The giraffe is a messenger, encouraging us to stretch our vision and consciousness, to reach as far as we can on the tree of life. The giraffe represents, higher perception and vision as you quest for answers, patience, elegance, gracefulness, intelligence, intuition, protection, gentleness of spirit, resourcefulness, cleverness, intelligent, and beauty.
Mysterious Giraffe Disease Has Scientists Baffled National Geographic - March 30, 2018
It's unknown whether the condition, which causes bloody lesions, is contributing to the decline of the world's tallest mammals. The mysterious condition, which is widespread in sub-Saharan Africa, causes grayish, crusty lesions on giraffe necks and legs. It's unknown what, if any, environmental factors are to blame, or even if it's a compilation of several diseases that attack the skin of the world's tallest mammals.
Rare white giraffes are spotted in Kenya and captured on video for the first time Daily Mail - September 14, 2017
The footage of the distinctive giraffes was filmed in the Ishaqbini Hirola Conservacy in Kenya's Garissa county by conservationists after locals tipped them off.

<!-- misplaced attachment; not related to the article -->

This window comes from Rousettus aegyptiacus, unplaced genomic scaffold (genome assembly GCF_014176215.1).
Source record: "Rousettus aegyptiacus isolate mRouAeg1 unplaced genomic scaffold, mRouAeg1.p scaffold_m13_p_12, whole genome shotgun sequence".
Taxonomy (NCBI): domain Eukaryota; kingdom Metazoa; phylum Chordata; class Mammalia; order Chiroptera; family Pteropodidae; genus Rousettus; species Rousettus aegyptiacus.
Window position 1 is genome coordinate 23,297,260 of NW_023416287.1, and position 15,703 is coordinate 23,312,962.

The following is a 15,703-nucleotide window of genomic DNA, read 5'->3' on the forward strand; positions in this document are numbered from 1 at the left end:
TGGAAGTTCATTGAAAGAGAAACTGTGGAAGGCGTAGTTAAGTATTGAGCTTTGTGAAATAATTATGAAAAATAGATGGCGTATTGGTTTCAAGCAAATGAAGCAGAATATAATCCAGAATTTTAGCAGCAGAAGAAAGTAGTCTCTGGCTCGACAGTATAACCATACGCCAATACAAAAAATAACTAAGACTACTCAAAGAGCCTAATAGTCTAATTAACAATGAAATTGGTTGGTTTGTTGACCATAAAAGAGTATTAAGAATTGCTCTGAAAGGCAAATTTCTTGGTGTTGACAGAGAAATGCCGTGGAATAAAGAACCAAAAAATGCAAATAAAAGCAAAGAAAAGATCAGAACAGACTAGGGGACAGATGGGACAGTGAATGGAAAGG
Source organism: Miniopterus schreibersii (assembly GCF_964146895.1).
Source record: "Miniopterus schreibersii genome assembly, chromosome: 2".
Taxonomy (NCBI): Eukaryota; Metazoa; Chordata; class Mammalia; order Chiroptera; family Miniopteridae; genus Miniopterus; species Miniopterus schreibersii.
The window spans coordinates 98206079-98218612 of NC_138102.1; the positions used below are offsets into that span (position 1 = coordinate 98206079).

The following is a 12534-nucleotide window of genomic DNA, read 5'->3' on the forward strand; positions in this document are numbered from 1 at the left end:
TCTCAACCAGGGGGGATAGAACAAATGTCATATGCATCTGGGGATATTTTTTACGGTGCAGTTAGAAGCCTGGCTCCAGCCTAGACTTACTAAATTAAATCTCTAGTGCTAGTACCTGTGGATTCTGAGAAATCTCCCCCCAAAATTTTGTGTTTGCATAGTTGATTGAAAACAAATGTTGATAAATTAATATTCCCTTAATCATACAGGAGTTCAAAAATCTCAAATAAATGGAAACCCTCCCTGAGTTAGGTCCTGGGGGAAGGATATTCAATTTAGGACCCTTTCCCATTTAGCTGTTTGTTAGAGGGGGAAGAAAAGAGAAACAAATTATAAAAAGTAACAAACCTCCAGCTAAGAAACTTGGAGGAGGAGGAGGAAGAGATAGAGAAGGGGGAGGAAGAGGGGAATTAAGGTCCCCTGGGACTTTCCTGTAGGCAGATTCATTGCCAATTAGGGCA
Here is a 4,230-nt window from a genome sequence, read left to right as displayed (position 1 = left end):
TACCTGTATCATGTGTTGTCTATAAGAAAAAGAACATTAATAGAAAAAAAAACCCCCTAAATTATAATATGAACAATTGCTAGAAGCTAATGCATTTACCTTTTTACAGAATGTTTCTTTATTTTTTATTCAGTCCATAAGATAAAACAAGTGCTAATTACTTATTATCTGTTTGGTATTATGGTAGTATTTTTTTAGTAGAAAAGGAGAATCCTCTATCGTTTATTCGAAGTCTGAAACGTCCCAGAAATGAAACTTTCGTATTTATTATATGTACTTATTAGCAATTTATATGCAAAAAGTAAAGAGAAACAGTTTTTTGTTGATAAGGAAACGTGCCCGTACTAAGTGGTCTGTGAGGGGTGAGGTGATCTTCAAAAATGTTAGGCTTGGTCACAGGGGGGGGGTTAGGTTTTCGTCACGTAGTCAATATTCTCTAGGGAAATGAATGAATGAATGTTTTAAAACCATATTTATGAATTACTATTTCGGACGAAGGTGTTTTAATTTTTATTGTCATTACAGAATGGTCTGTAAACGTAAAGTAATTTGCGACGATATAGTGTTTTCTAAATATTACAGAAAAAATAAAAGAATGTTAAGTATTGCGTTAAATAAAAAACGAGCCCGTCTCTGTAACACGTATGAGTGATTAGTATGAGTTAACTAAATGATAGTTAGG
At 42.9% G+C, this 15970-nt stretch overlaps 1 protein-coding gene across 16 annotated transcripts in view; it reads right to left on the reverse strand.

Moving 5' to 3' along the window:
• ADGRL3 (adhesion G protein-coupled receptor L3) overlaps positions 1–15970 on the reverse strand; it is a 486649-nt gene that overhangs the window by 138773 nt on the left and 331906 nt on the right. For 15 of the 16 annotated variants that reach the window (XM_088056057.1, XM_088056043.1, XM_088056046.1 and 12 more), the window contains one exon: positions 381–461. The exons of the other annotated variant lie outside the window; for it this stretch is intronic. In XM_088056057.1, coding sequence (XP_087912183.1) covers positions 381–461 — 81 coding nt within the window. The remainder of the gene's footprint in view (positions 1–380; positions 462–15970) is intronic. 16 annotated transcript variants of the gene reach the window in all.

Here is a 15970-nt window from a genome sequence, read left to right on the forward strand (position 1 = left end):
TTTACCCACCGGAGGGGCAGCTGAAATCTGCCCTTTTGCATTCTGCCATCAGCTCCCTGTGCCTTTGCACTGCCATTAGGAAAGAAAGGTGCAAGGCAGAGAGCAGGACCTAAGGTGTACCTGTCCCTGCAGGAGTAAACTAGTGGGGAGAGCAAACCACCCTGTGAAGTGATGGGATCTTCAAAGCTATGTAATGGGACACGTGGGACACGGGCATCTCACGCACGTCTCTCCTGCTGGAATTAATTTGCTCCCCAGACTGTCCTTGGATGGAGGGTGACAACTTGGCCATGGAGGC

How Do Giraffes Stay So Cool? Perhaps the Secret Is a Long Neck Smithsonian - September 14, 2017
Reaching high-up food may not have been the only or even main reason giraffes evolved to have long necks, as new research suggests that these extended body parts help the animals keep cool in the hot African savannah.
April the giraffe finally had her baby. It's a boy. Washington Post - April 17, 2017
An approximately six-foot tall infant giraffe fell into the world Saturday in a shower of amniotic fluid and catharsis, as more than 1 million people watched the end of a long and virally popular pregnancy. "It's a boy!!!" Animal Adventure Park announced, as April the giraffe's newborn son wobbled around after her in an upstate New York pen. And it's here.
Giraffes facing 'silent extinction' as population plunges BBC - December 8, 2016